Safety Measures to Minimise the Risk of Kayaks, Drowning Rafts and Canoes

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matthew waring MJAoiige14E unsplash
matthew waring MJAoiige14E unsplash

Kayaking is a popular form of recreational and competitive paddling. It’s a wonderful sport in its own right as well as being a great way to explore the outdoors. 

The number of kayaks and canoes in this country has increased over the last few decades, which means there are more people out on the water (even if they’re not all very good at it).

However, when it comes to any watercraft, safety must come first. Even if you’re an expert paddler with years of experience, remember that others may not share your skills and knowledge. 

For example, you might know that there are lots of submerged rocks in a stretch of water; a new kayaker may not.

What is a leading cause of death for paddlers in small crafts such as canoes, kayaks, and rafts?

1. Drowning

This is the name given to dying due to submersion in water. In this article we look at the common causes of paddler drowning and how you can minimise your risk of drowning by taking precautions.

Objects floating in water can be very hard to see if you’re looking at them from above.

 As a result, many drownings occur when a craft capsizes and the remaining occupants fall out – but the boat itself doesn’t sink. 

Those inside think it’s still water-worthy, climb back in and continue paddling. As the craft gradually sinks, they gradually become more water logged and eventually sink too.

2. Cold water shock

After a period of prolonged activity in cold water, the body becomes depleted of heat and can’t generate enough warmth to keep functioning. 

This is known as cold water shock or cold incapacitation. As a result, muscles will tense up, making it hard to paddle or swim and generally making paddling an incredibly difficult task. 

A paddler may then make the mistake of stopping to rest or climb out of his/her craft: both of these actions lead to drowning.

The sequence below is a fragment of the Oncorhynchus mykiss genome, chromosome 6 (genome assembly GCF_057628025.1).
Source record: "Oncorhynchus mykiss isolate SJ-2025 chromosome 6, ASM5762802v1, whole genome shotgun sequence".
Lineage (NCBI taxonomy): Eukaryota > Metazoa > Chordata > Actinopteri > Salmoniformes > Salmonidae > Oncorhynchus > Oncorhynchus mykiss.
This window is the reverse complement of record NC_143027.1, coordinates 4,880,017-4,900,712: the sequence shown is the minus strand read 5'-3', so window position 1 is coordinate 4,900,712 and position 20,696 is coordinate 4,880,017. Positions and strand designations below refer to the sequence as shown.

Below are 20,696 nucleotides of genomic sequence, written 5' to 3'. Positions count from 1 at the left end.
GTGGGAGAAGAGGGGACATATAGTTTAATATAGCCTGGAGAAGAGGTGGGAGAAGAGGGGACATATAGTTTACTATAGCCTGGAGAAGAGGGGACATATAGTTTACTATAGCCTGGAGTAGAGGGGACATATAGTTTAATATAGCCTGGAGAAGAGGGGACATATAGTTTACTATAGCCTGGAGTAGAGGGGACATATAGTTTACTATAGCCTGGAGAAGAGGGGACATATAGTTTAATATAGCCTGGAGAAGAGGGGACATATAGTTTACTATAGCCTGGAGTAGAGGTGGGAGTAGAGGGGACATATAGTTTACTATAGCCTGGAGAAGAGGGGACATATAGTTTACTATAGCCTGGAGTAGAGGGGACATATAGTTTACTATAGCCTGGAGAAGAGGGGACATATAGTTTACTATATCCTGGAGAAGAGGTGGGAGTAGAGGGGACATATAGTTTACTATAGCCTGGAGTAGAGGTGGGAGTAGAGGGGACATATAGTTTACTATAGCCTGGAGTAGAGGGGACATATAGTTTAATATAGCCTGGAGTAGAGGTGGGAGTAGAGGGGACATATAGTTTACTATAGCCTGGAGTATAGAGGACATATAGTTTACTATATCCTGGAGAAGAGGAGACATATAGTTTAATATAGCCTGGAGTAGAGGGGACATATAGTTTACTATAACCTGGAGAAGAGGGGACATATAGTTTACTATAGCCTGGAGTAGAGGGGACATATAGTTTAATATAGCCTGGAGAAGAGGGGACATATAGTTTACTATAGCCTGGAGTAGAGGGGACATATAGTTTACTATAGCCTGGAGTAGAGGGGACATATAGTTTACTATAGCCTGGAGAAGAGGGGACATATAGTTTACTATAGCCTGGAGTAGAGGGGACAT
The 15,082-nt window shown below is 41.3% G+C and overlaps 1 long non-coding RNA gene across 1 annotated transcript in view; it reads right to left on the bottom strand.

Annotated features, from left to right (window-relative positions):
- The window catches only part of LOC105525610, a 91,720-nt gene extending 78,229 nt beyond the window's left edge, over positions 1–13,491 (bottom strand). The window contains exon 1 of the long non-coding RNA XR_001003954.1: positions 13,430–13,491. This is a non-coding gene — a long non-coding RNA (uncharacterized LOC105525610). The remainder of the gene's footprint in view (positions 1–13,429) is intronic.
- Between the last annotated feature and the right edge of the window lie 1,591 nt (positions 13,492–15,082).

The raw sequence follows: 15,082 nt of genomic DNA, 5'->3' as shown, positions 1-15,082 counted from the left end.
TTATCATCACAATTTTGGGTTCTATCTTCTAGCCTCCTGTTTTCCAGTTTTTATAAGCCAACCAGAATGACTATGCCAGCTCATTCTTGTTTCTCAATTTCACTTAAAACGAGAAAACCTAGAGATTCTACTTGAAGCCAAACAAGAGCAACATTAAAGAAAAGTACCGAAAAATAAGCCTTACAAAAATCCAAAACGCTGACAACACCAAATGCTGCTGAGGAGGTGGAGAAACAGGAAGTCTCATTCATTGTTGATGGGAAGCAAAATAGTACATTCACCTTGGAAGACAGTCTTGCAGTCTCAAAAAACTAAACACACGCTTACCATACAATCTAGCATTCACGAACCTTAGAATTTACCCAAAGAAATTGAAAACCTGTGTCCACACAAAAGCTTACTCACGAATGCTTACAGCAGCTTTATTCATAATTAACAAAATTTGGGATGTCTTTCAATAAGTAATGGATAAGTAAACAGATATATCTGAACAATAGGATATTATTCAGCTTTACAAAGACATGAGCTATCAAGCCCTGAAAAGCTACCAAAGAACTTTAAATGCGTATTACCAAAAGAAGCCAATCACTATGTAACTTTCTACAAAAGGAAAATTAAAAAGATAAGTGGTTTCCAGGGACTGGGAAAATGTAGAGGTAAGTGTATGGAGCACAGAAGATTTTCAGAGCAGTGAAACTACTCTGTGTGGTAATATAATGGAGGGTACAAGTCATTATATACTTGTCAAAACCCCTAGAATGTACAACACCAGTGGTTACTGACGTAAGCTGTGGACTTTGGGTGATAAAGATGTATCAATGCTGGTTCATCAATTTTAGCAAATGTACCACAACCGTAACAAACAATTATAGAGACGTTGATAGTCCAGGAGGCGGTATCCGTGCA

3. Prolonged submersion

This is a common cause of accidental death in cold water and requires the paddler to be submerged in cold water for an extended period. 

The length of time the paddler is submerged affects only the extent of submersion, not the cause of it.

 If a paddler submerges for an hour, it does not make him/her more likely to drown than if he or she were fully immersed for 30 minutes or less.

 A series of exertions may increase this risk over several hours – simply being immersed during that time period can increase the likelihood of drowning.

4. Exposure to the cold

Exposure to cold may not directly cause death, but it increases the likelihood of it. Paddlers need to be aware of their clothing and how long they are in the water for.

The most important element of exposure is hypothermia. This can be caused by cold water, but is most commonly caused by loss of circulation and shivering.

Many times when a paddler has fallen out of a craft, the remaining occupants have simply slipped out of the craft but not checked if the paddler had dived under the surface to rejoin them. For this reason they may not have seen or heard him/her fall. 

The effect of this is that they will continue paddling for a while longer before giving up and searching for him/her. 

The problem is that even when they are finally in a position to check, they may simply not see him/her because he/she has sunk below the surface and is no longer visible from above.

5. Hypothermia

This occurs when the body absorbs more heat than it can produce and core body temperature decreases to a dangerous level.

 As the body cools down, shivering sets in and this causes a loss of muscle strength. 

Shivering can also move blood away from the main organs – including the heart – which can result in decreased cardiac output due to low blood pressure (cardiogenic shock). Cardiogenic shock is a major cause of paddler death and is more likely in cold water than warm water.

6. What about hypothermia?

The effect of hypothermia varies considerably depending on how cold conditions are, how long you’ve been exposed and your own physical condition (Centers for Disease Control).

Occupational hypothermia is the most likely form in cold and stormy conditions. 

An essential feature of this condition is shivering which increases blood heat loss by moving the blood away from the vital organs. 

Hypothermia can occur very quickly in cold water and can be very debilitating or even fatal if it occurs as a result of strangulation (resulting from entrapment of the windpipe). As a result, hypothermia is an important cause of paddling deaths.

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